NARAL Pro-Choice Missouri and the National Institute for Reproductive Health Applaud Passage of Bill to Improve Reproductive Health Care Access for Incarcerated Women

April 15, 2019
Contact: Romana Mrzljak, [email protected], 314.489.3179
Contact: Noah Gardy, [email protected], 201-218-6310

Board Bill 212 to provide greater health care, sanitary products, and nutritious food

ST.LOUIS, MO – Today, at the sine die session of the St. Louis Board of Alderman, Board Bill 212 was passed and will now head to Mayor Lyda Krewson’s desk for signature. Board Bill 212 will improve and protect the reproductive rights and health care access of incarcerated people by ensuring access to quality prenatal and postpartum health care, nutritious food, and tampons or pads.

“Today, St. Louis has once again proven its commitment to protecting and promoting reproductive freedom for all,” said NARAL Pro-Choice Missouri Board President Leah Boersig. “Thank you to the St. Louis Board of Alderman for passing Board Bill 212. As the Missouri legislature actively works to restrict reproductive rights across the state, St. Louis is leading the way to ensuring all people have access to a scope of reproductive healthcare. We look forward to continuing to work with the Board of Alderman to further improve the lives of incarcerated women, including seeing the end of shackling incarcerated women during pregnancy, labor, and delivery.”

Board Bill 212 was introduced by sponsor Alderwoman Christine Ingrassia of Ward 6. Ald. Pam Boyd, Ald. Megan Ellyia Green, Ald. Cara Spencer, Ald. Joe Vaccaro, Ald. Larry Arnowitz and Ald. Shane Cohn are cosponsors of the bill.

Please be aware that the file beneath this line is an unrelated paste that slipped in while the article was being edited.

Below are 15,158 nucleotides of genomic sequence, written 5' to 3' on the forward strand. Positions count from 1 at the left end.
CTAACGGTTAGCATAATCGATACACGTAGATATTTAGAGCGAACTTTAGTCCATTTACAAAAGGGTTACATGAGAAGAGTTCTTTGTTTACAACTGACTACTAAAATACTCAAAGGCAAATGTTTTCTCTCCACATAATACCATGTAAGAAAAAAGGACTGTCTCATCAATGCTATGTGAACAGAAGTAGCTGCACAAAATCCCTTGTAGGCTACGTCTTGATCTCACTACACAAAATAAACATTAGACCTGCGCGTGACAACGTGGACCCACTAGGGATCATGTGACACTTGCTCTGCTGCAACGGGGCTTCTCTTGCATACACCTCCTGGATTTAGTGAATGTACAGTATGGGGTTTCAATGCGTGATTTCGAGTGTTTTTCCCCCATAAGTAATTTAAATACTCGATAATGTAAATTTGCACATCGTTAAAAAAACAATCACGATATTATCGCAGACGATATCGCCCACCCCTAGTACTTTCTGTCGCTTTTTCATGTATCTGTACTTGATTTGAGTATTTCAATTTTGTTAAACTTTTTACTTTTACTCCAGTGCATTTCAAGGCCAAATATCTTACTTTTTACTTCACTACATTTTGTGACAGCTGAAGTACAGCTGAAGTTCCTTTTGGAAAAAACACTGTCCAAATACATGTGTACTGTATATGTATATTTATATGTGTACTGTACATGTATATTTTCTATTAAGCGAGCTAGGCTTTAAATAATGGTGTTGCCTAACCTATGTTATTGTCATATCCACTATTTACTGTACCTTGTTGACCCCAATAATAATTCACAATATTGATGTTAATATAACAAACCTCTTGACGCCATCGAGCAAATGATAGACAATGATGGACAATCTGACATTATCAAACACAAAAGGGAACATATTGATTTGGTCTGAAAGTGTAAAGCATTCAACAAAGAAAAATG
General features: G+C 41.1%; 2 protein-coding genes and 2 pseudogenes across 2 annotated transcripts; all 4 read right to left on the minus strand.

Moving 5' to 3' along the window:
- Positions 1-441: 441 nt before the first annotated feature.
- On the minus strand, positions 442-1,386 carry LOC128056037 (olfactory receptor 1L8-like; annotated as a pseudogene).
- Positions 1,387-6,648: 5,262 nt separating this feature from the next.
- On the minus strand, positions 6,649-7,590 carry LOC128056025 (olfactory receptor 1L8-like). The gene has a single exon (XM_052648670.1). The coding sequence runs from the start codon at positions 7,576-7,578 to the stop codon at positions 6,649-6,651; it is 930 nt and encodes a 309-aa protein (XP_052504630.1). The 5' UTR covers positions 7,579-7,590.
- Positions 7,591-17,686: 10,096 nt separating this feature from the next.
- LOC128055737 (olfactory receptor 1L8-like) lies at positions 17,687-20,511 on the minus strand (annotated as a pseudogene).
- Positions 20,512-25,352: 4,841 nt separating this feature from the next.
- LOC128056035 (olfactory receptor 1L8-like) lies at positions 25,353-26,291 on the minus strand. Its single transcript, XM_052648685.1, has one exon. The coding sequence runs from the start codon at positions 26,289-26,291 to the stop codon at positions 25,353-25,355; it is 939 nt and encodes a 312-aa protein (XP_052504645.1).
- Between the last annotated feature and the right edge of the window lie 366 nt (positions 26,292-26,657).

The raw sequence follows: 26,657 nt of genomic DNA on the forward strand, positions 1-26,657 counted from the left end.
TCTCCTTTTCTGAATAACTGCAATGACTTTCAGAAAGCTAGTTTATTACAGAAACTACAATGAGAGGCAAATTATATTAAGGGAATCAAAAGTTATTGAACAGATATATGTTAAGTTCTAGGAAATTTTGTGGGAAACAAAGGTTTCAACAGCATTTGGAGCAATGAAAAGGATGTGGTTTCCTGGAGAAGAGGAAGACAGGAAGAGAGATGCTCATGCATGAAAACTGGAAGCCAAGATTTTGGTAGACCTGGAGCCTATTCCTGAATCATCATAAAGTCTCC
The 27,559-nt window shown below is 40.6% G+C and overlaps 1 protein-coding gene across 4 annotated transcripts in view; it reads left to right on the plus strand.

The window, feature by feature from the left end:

“This new law affirms our commitment to ensuring high quality prenatal and postpartum health care,” Ald. Christine Ingrassia said. “I commend our Corrections Commissioner, the City Sheriff, and my colleagues on being partners in this important work moving health and dignity forward in the City of St. Louis. Thanks to NARAL Pro-Choice Missouri and NIRH whose guidance and expertise were key to ensuring this legislation was the best it could be.”

“I’m thankful to my colleagues at the Board of Aldermen for passing Board Bill 212,” Ald. Cara Spencer said. “This proactive bill is the first step to improving the reproductive health of incarcerated women, including pregnant women, by providing quality prenatal and postpartum health care and ensuring access to nutritional meals, adequate clothing and menstrual products.”

“The National Institute for Reproductive Health is thrilled to see joint efforts by activists and elected leaders to improve reproductive health care and recognize the critical importance of serving our most vulnerable populations,” said Andrea Miller, president of the National Institute for Reproductive Health. “At a time where the future of reproductive rights are uncertain at the federal level and in many state legislatures, it’s especially critical for leadership at the local level to step up to provide the access to health care that everyone needs.”

Additionally, Board Bill 212 will limit the restraint of pregnant throughout their pregnancies and post-partum period while in custody.

In 2018, the Missouri General Assembly passed protections for pregnant women who are incarcerated at Dept. of Corrections facilities, but local governments were not included. Board Bill 212 aims to protect people who are incarcerated in St. Louis.


NARAL Pro-Choice Missouri is the leading grassroots pro-choice advocacy organization in Missouri, and we believe that every woman should be able to make personal decisions about the full range of reproductive health options. NARAL Pro-Choice Missouri works to protect every woman’s right to access the full range of reproductive health options, including preventing unintended pregnancy, bearing healthy children, and choosing legal abortion. NARAL Pro-Choice Missouri is the state affiliate of NARAL Pro-Choice America.

The National Institute for Reproductive Health (NIRH) builds power at the state and local levels to change public policy, galvanize public support, and normalize women’s decisions about abortion and contraception.